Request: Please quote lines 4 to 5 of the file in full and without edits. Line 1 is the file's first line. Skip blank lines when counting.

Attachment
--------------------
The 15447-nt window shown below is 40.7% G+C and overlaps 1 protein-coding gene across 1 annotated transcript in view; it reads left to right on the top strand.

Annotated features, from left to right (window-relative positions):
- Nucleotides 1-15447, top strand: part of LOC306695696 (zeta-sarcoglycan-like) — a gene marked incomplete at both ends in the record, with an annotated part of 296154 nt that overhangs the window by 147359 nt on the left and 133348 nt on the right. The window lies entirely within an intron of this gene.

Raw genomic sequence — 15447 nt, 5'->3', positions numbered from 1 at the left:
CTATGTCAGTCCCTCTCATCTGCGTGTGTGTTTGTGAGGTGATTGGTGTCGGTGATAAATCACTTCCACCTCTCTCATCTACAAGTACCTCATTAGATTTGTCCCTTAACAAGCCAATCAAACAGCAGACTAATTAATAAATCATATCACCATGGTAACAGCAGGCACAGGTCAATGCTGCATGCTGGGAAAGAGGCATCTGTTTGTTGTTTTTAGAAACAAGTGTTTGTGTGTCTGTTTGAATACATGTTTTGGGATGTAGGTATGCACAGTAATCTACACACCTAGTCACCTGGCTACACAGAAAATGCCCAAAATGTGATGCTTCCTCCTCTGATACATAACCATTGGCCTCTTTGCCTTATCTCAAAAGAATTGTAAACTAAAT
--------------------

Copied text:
Raw genomic sequence — 15447 nt, 5'->3', positions numbered from 1 at the left:
CTATGTCAGTCCCTCTCATCTGCGTGTGTGTTTGTGAGGTGATTGGTGTCGGTGATAAATCACTTCCACCTCTCTCATCTACAAGTACCTCATTAGATTTGTCCCTTAACAAGCCAATCAAACAGCAGACTAATTAATAAATCATATCACCATGGTAACAGCAGGCACAGGTCAATGCTGCATGCTGGGAAAGAGGCATCTGTTTGTTGTTTTTAGAAACAAGTGTTTGTGTGTCTGTTTGAATACATGTTTTGGGATGTAGGTATGCACAGTAATCTACACACCTAGTCACCTGGCTACACAGAAAATGCCCAAAATGTGATGCTTCCTCCTCTGATACATAACCATTGGCCTCTTTGCCTTATCTCAAAAGAATTGTAAACTAAAT